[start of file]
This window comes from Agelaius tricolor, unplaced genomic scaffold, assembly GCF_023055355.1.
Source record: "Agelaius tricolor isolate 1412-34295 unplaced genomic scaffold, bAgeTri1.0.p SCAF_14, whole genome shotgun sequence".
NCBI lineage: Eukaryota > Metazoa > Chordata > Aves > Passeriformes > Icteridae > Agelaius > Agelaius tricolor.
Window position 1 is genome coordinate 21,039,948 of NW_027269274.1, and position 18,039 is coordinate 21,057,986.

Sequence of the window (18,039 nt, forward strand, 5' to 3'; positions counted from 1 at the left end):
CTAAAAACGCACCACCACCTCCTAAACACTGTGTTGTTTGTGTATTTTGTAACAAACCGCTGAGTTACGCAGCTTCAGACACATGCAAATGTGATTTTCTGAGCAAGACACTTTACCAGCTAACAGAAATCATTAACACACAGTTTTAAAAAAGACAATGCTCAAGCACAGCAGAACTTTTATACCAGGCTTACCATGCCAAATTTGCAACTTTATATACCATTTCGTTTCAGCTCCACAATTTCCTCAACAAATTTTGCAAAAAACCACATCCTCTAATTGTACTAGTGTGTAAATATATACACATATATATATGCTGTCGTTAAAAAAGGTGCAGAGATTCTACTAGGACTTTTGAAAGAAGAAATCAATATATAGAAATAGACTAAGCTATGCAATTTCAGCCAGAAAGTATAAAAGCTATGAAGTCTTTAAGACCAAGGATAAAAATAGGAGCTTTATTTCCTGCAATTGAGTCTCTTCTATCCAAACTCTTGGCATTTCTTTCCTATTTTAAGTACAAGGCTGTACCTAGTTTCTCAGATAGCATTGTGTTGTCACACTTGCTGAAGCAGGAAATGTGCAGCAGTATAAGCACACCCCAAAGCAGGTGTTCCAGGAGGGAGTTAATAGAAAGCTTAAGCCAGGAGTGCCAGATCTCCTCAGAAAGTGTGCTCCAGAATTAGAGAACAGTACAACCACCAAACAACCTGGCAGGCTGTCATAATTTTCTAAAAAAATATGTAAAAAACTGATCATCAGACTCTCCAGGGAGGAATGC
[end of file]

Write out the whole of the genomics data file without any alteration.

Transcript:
This window comes from Agelaius tricolor, unplaced genomic scaffold, assembly GCF_023055355.1.
Source record: "Agelaius tricolor isolate 1412-34295 unplaced genomic scaffold, bAgeTri1.0.p SCAF_14, whole genome shotgun sequence".
NCBI lineage: Eukaryota > Metazoa > Chordata > Aves > Passeriformes > Icteridae > Agelaius > Agelaius tricolor.
Window position 1 is genome coordinate 21,039,948 of NW_027269274.1, and position 18,039 is coordinate 21,057,986.

Sequence of the window (18,039 nt, forward strand, 5' to 3'; positions counted from 1 at the left end):
CTAAAAACGCACCACCACCTCCTAAACACTGTGTTGTTTGTGTATTTTGTAACAAACCGCTGAGTTACGCAGCTTCAGACACATGCAAATGTGATTTTCTGAGCAAGACACTTTACCAGCTAACAGAAATCATTAACACACAGTTTTAAAAAAGACAATGCTCAAGCACAGCAGAACTTTTATACCAGGCTTACCATGCCAAATTTGCAACTTTATATACCATTTCGTTTCAGCTCCACAATTTCCTCAACAAATTTTGCAAAAAACCACATCCTCTAATTGTACTAGTGTGTAAATATATACACATATATATATGCTGTCGTTAAAAAAGGTGCAGAGATTCTACTAGGACTTTTGAAAGAAGAAATCAATATATAGAAATAGACTAAGCTATGCAATTTCAGCCAGAAAGTATAAAAGCTATGAAGTCTTTAAGACCAAGGATAAAAATAGGAGCTTTATTTCCTGCAATTGAGTCTCTTCTATCCAAACTCTTGGCATTTCTTTCCTATTTTAAGTACAAGGCTGTACCTAGTTTCTCAGATAGCATTGTGTTGTCACACTTGCTGAAGCAGGAAATGTGCAGCAGTATAAGCACACCCCAAAGCAGGTGTTCCAGGAGGGAGTTAATAGAAAGCTTAAGCCAGGAGTGCCAGATCTCCTCAGAAAGTGTGCTCCAGAATTAGAGAACAGTACAACCACCAAACAACCTGGCAGGCTGTCATAATTTTCTAAAAAAATATGTAAAAAACTGATCATCAGACTCTCCAGGGAGGAATGC